In a case of first impression, the Ninth Circuit Court of Appeals recently considered whether an employer violated the Fair Labor Standards Act (FLSA) because it failed to include cash-in-lieu of benefits payments when it calculated employees’ regular rate of pay. The Court concluded this violated the FLSA, and the employer’s failure to divine the proper treatment of these payments from non-existent case law made the violation willful as well.
In Flores v. City of San Gabriel, the city provided its employees with a flexible benefits plan. Under the plan, the city designated a monthly amount of money for each employee to use for medical, dental and vision benefits. Employees were required to use part of the monthly allowance for those benefits, and could decline to use the remainder if they had alternate medical insurance. Instead of forfeiting the remainder, the employee would then receive the unused portion as a cash payment – which ranged from $1,000 to $1,300 per month. The city designated these monthly cash-in-lieu of benefits payments as “benefits” and so did not include them in calculating the employee’s regular rate of pay (resulting in a lower regular rate than if the payments were included and so lower overtime compensation). Proving that no good deed goes unpunished, a group of employees sued the city under the FLSA claiming their overtime compensation had been underpaid.
Under the FLSA, certain payments may be excluded from the regular rate, including payments to an employee which are not made as compensation for his or her hours of employment. The city argued this exception permitted excluding payments that do not depend on when or how much work the employee performs like its cash payments that were not tied to the employees’ hours of work. The Ninth Circuit disagreed, noting the focus is “on whether a given payment is properly characterized as compensation, regardless of whether the payment is specifically tied to the hours an employee works.” Because the city’s payment of unused benefits was “compensation,” the payments must be included in the regular rate of pay and thus in the calculation of any overtime rate.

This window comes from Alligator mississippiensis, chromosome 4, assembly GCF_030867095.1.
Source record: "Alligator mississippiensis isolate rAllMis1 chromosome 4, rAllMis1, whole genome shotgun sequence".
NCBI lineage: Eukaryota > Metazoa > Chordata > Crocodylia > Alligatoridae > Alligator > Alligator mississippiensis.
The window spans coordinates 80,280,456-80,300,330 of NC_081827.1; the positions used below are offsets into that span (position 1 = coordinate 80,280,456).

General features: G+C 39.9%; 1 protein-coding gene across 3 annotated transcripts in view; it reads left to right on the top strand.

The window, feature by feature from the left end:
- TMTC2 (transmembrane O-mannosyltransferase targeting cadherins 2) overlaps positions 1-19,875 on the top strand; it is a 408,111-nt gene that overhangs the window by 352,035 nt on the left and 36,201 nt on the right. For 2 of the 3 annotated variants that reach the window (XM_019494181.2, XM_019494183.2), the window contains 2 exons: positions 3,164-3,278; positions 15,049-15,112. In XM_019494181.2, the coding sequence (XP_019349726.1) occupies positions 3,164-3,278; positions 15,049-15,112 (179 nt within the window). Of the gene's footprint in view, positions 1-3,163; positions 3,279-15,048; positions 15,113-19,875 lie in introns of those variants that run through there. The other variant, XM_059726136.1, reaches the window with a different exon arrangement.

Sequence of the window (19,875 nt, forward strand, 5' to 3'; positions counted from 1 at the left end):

The court recognized that “[t]his a question of first impression in this and other circuits” and “a close question.” Nevertheless, the Court found that the city willfully violated the FLSA because it “took no affirmative steps to ensure that its initial designation of its benefits payments complied with the FLSA.” It’s not clear how the city would have deduced this given that, as the Court noted, “there was no case authority on the proper treatment of cash-in-lieu of benefits payments under the FLSA in this circuit.” But according to the Court, “the absence of controlling case authority cannot be dispositive when the city has put forth no evidence that it ever looked to see whether such authority existed.” The Court concluded that the city’s willful violation meant that the plaintiffs were entitled to a three-year statute of limitations and liquidated (double) damages.
The Flores decision reminds employers of the high cost of noncompliance with the FLSA. First, failing to include payments when calculating the regular rate can lead to costly collective actions under the FLSA and class actions under state law. Second, employers must be prepared to explain and defend why a type of payment was excluded from the regular rate. An inadequate justification can lead to a finding of willfulness, thereby extending the statute of limitations and mandating liquidated damages. Ultimately, this decision may prove costly for employees too. The Court noted that “[t]he city warns us that a ruling in favor of the Plaintiffs in this case will encourage municipalities to discontinue cash-in-lieu of benefits payment programs due to the consequent increase in overtime costs to the detriment of municipal employees.”